Cuisine With Claire: Delectable Dinner at Paul and Elizabeth's
By Claire Jen '10, Staff Writer
In my mind, the tip I leave at the end of the meal says everything about the restaurant’s product: the food, the service and the experience. While some may argue that my logic is flawed (and others may fallaciously and clumsily accuse me of tipping less, no names mentioned here), I have a to-the-penny scale I always stick to — always. Terrible service is always a kicker — no matter how good the food is, if the service is terrible, 10 percent, to the penny, with the occasional note explaining why (tipping is so much the American norm that I feel to not tip at all is an insult to the entire restaurant, rather than a slap on the wrist for the surly server). 15 percent for the average Joe: OK food, OK service. 18 percent? I’d go again, sometimes. 20 percent? A place I’d recommend to friends, praise in this column and remember after graduation. The following is a 20 percent plus.

Paul and Elizabeth’s in Northampton is one of the few places in the Valley where the real Paul and the real Elizabeth still own and operate the restaurant. In fact, their son, Nate, has also joined the family business. The place has created a menu of culinary delights sticking to their commitment to using whole, unprocessed (local, if possible) ingredients and accentuating natural tastes and flavors.

You can walk to Paul and Elizabeth’s via the second floor of Thorne’s market — or you can take the red spiral staircase next to Herrell’s ice cream and walk up to a beautiful, naturally lit, honey-colored room with high ceilings — that’s the whole restaurant.

Everything on the menu sounds deliciously fresh. They bake their own enormous whole-wheat rolls (fluffy and just slightly sweet, and only a dollar!) and make their own salad dressing (I’ve actually purchased entire bottles of their honey miso dressing to go) in the same kitchen that your meal will eventually come out of. There are some regulars on the menu, like their pan fried noodles (fat and just chewy enough) with scallions, carrots, zucchini, Chinese cabbage and broccoli (this dish is my personal favorite, the only home-style lo mein type of dish I’ve eaten at a restaurant that actually reminds me of home) and any of their tempura (Paul, Elizabeth and Nate were all trained by a Japanese chef, and many Asian influences can be seen in the menu).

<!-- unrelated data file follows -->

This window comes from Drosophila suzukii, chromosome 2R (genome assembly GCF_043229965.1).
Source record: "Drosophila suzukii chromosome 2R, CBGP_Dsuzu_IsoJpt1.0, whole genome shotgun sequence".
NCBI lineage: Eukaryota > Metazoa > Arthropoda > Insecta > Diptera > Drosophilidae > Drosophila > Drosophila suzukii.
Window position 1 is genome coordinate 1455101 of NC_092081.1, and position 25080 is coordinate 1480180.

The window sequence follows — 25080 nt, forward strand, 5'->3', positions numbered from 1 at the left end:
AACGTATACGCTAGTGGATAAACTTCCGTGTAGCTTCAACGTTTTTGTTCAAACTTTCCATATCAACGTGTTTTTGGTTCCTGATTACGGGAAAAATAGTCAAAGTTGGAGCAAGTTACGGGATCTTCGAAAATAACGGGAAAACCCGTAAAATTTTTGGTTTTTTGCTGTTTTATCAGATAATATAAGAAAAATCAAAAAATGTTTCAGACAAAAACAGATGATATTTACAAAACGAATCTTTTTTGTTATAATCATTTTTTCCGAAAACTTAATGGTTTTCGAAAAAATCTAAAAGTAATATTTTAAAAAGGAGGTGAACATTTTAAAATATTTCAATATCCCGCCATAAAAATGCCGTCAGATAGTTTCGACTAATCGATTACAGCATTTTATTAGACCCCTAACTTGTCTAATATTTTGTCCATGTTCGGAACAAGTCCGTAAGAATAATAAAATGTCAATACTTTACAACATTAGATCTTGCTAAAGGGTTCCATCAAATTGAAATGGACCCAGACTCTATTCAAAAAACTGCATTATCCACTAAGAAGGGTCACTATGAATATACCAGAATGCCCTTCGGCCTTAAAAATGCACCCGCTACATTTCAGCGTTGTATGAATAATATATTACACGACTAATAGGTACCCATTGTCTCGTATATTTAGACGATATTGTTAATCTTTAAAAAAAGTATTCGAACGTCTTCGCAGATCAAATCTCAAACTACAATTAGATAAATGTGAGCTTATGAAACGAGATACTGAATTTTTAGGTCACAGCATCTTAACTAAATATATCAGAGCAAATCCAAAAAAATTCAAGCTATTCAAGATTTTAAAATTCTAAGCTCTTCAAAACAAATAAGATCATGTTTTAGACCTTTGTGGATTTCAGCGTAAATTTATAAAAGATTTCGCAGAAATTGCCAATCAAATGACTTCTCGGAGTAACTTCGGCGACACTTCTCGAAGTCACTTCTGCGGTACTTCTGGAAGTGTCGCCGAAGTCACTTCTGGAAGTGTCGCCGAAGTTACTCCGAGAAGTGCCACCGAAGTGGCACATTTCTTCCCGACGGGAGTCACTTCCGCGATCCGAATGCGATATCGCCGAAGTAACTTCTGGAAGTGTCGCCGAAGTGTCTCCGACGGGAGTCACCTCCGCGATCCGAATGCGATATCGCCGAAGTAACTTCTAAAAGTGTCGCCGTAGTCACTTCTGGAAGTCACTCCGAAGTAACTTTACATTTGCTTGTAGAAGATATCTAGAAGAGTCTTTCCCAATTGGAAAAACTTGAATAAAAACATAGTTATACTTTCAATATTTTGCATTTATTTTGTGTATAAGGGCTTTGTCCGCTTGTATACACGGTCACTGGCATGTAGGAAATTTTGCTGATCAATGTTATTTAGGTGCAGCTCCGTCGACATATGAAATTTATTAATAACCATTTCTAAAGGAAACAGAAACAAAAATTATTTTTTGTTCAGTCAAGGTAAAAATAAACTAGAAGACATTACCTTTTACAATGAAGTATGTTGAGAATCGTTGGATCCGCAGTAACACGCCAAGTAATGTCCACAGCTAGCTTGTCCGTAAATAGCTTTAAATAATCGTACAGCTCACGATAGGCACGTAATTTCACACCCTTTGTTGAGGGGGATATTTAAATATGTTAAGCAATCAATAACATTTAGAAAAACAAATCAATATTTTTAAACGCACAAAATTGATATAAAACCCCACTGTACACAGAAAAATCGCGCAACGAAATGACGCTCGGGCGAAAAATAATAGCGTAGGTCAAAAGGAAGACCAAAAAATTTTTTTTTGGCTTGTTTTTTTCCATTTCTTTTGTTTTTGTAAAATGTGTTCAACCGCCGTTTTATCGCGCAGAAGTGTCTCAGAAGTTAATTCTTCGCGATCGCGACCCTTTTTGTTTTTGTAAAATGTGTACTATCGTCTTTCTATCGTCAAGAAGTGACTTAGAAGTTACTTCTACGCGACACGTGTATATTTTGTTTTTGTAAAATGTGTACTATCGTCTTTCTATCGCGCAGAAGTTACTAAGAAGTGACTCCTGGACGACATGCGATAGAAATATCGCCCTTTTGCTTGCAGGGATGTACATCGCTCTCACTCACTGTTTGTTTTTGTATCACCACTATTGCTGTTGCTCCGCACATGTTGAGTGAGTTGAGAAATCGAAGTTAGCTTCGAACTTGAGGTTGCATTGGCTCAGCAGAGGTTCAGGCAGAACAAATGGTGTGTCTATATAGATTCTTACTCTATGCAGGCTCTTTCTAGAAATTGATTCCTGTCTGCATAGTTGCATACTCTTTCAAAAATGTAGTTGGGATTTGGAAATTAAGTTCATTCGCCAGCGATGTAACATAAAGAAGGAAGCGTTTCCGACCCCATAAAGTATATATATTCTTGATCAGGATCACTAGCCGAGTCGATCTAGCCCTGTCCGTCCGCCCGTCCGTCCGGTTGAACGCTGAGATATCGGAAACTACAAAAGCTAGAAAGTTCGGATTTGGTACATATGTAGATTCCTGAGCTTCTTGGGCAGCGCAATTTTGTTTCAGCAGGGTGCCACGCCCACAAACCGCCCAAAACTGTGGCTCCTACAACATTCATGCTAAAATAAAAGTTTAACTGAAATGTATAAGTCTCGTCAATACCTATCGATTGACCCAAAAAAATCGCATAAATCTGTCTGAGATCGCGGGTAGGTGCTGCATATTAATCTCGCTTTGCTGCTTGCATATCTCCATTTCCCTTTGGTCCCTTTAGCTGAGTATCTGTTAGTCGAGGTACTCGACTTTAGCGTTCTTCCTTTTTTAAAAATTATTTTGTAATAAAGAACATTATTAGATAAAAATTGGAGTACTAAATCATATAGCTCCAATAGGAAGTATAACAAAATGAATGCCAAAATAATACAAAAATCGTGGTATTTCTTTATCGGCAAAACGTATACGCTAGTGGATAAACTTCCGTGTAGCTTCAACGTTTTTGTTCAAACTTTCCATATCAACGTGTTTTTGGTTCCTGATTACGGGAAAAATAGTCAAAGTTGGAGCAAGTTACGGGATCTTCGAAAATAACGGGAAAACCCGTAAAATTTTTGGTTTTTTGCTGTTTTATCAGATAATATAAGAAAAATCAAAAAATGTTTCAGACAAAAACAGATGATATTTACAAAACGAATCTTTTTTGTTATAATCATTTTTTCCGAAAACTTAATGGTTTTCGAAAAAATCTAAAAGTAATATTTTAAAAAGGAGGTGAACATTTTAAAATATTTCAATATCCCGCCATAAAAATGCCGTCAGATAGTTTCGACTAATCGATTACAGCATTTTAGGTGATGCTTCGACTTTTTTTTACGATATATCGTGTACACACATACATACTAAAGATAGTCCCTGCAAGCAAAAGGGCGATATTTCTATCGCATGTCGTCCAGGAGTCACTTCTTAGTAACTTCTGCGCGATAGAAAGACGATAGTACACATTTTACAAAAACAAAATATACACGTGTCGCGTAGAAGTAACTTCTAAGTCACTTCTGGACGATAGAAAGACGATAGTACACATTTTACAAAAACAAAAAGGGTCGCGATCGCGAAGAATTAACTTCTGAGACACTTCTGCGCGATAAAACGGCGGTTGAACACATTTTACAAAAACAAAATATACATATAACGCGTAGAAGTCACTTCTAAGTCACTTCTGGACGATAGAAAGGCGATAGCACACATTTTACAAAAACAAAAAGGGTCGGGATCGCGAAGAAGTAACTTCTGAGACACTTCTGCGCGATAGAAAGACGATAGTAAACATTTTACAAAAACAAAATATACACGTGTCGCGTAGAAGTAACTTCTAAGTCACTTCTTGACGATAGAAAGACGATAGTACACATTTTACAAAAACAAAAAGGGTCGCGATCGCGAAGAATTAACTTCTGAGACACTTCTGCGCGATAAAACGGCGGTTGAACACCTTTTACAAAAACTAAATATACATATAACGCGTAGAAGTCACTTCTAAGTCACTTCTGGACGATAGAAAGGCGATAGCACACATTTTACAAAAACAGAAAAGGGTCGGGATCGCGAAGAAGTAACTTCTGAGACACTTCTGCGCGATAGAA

The other half of their menu changes regularly, depending on the season and what’s growing. This is where their staff is the most helpful: explaining the different dishes, asking for your preferences before commenting on their personal favorites, etc. I’ve had a white fish over brown rice and some strange local vegetable, a beef dish over mashed potatoes (real potatoes, just garlic-y enough) with broccoli and a few others — all equally amazing and flavorful.

Finally, don’t forget dessert. While this menu also changes, they always serve some sort of pear-granola crumble topped with whipped cream (if you already thought Cool Whip was good, wait until you try this one) that is not overpoweringly sweet, and impossible to share; last time I went with Ansel Orr ’10, we had to get two.

Paul and Elizabeth’s menu is thoughtfully planned out: they do the whole thing organically and locally, but without sacrificing any of the taste. Personal favorite!

Issue 22, Submitted 2010-04-15 14:24:57